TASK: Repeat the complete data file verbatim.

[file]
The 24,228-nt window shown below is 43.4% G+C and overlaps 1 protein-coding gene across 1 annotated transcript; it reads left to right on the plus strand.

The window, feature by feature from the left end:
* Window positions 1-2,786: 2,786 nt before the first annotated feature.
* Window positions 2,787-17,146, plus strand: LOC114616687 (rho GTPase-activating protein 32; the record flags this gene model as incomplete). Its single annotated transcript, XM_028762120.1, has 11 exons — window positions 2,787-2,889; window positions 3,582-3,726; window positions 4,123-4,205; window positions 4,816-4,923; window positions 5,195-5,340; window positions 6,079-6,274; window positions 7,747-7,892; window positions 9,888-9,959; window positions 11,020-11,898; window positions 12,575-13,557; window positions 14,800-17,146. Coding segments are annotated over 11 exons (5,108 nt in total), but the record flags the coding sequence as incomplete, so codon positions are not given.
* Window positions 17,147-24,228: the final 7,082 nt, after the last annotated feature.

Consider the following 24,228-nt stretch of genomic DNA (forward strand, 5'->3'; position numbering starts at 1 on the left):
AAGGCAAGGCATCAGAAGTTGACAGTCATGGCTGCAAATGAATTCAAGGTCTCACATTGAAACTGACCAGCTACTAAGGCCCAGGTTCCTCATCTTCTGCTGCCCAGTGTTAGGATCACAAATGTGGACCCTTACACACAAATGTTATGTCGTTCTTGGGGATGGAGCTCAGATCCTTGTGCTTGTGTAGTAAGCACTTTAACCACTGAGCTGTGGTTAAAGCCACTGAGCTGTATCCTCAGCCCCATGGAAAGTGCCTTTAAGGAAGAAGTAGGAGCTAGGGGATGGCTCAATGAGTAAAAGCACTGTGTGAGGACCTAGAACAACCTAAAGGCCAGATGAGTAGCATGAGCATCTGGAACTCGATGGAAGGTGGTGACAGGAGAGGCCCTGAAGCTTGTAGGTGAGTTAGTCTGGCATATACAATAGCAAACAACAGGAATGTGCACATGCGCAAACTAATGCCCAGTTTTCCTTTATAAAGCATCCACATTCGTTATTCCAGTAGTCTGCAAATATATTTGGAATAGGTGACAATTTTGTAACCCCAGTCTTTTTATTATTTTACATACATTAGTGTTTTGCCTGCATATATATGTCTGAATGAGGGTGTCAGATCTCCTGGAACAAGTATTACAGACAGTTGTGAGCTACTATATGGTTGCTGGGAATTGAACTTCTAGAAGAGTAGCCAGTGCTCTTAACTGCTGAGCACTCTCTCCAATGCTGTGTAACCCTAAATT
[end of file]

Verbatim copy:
The 24,228-nt window shown below is 43.4% G+C and overlaps 1 protein-coding gene across 1 annotated transcript; it reads left to right on the plus strand.

The window, feature by feature from the left end:
* Window positions 1-2,786: 2,786 nt before the first annotated feature.
* Window positions 2,787-17,146, plus strand: LOC114616687 (rho GTPase-activating protein 32; the record flags this gene model as incomplete). Its single annotated transcript, XM_028762120.1, has 11 exons — window positions 2,787-2,889; window positions 3,582-3,726; window positions 4,123-4,205; window positions 4,816-4,923; window positions 5,195-5,340; window positions 6,079-6,274; window positions 7,747-7,892; window positions 9,888-9,959; window positions 11,020-11,898; window positions 12,575-13,557; window positions 14,800-17,146. Coding segments are annotated over 11 exons (5,108 nt in total), but the record flags the coding sequence as incomplete, so codon positions are not given.
* Window positions 17,147-24,228: the final 7,082 nt, after the last annotated feature.

Consider the following 24,228-nt stretch of genomic DNA (forward strand, 5'->3'; position numbering starts at 1 on the left):
AAGGCAAGGCATCAGAAGTTGACAGTCATGGCTGCAAATGAATTCAAGGTCTCACATTGAAACTGACCAGCTACTAAGGCCCAGGTTCCTCATCTTCTGCTGCCCAGTGTTAGGATCACAAATGTGGACCCTTACACACAAATGTTATGTCGTTCTTGGGGATGGAGCTCAGATCCTTGTGCTTGTGTAGTAAGCACTTTAACCACTGAGCTGTGGTTAAAGCCACTGAGCTGTATCCTCAGCCCCATGGAAAGTGCCTTTAAGGAAGAAGTAGGAGCTAGGGGATGGCTCAATGAGTAAAAGCACTGTGTGAGGACCTAGAACAACCTAAAGGCCAGATGAGTAGCATGAGCATCTGGAACTCGATGGAAGGTGGTGACAGGAGAGGCCCTGAAGCTTGTAGGTGAGTTAGTCTGGCATATACAATAGCAAACAACAGGAATGTGCACATGCGCAAACTAATGCCCAGTTTTCCTTTATAAAGCATCCACATTCGTTATTCCAGTAGTCTGCAAATATATTTGGAATAGGTGACAATTTTGTAACCCCAGTCTTTTTATTATTTTACATACATTAGTGTTTTGCCTGCATATATATGTCTGAATGAGGGTGTCAGATCTCCTGGAACAAGTATTACAGACAGTTGTGAGCTACTATATGGTTGCTGGGAATTGAACTTCTAGAAGAGTAGCCAGTGCTCTTAACTGCTGAGCACTCTCTCCAATGCTGTGTAACCCTAAATT